Grub Club: Seamless Team Lunches
A case study on designing an effortless UI Library
Design a User Interface library to provide an effortless experience for the users of an iOS app. The creation of the UI Library allows other development and design team members to create consistency across the ‘Grub Club’ brand. Establishing this consistency is important as it directly impacts and improves a user’s experience with the app.
Grub Club approached our team to develop a UI Library through the use a unique art direction. Grub Club is hoping to build an app that allows teams in busy work environments to organize seamless team lunches orchestrated through your office assistant. The app is therefore focused on a professional target audience between the age of 25–40 who are passionate, creative and dedicated to their work.
The coordination of the team lunches adds stress for the team members and organizers while being time-consuming. This time could be used for team bonding and enhance the social work environment.
Grub Club provided wireframes aimed at streamlining ordering, preferences setting and team agreement. The wireframes provide a list of available restaurants, checking menus for food choices/preferences and the collaborative restaurant choice.
With the brief and wireframes in hand, research was conducted into the different users of the app and how that might influence the UI of the app. Using the information provided in the brief in addition to talking to a variety of team members and office staff at RED Academy, two different users emerged.
The first is the busy and creative professional that longs for an easy-to-use seamless lunch ordering experience that would allow them to spend more time engaging with their fellow team members. The other users would be the individuals tasked with organizing the meals. To elaborate on their personality, I conducted a short interview with the operational and facilities manager, Kevin Kevin at RED Academy, who usually is in charge of ordering team lunches on a weekly basis. Through conversation with him, I was able to gain more insight into the happy, passionate and dedicated personality that exemplifies the ‘office hero.’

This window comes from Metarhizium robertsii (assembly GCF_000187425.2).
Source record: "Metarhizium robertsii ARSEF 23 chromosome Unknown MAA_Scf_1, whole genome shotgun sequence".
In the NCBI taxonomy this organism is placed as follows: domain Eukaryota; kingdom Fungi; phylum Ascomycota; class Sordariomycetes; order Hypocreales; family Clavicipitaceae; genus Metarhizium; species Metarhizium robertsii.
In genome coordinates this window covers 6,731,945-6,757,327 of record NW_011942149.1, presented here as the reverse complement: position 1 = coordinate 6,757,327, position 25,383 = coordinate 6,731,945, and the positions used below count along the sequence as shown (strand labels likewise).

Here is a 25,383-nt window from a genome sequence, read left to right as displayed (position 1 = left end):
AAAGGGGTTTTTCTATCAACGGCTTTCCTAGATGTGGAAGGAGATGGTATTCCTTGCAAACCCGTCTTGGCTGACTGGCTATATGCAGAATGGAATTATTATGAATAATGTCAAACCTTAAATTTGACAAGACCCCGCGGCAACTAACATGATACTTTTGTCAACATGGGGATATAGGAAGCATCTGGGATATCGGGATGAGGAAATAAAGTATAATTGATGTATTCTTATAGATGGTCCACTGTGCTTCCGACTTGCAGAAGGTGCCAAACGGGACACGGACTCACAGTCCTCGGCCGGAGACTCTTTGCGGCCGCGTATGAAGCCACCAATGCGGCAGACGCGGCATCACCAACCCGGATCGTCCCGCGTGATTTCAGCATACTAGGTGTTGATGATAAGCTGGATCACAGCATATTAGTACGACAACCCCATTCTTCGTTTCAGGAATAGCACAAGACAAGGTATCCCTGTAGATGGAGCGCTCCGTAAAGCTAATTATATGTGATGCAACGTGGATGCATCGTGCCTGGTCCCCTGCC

“I guess people sometimes describe me as an office hero.”
— Kevin Kevin
However, it also became apparent that this ‘office hero’ was the social glue that would create the environment of a home away from home while you are at work. The interviews and brief allowed me to form a design intent indicative of the exact reason behind creating this app that should be reflected in the visual language. The intent of the visual language should convey a seamless lunch ordering experience orchestrated by your dedicated office hero.
The personalities of the users and the everyday lunch dishes consumed in Vancouver certainly influenced the mood board. The mood board highlights a compilation of popular healthy lunch food items and a color palette reflective of fresh and relatable tones. This is paired with a set of patterns visible in the dishes and on the packaging of the meals, creates a sense of healthy, effortless, playful lunches with a dash of professionalism.
Using the mood board as a model to establish a coherent visual language the following style tile was established.
The font used for the logo seemed appropriate as it showcases clean but round shapes that portrait both a sense of professionalism and passion. Both the logo/heading font, ‘Trendo,’ and the body font, ‘Edmondsans,’ are designed by the Lost Type Co-op Foundry and therefore reflect the west coast diversity and a business casual feel. ‘Edmondsas’ is a sans-serif with character introduced by well-placed slabs and variations on ascenders.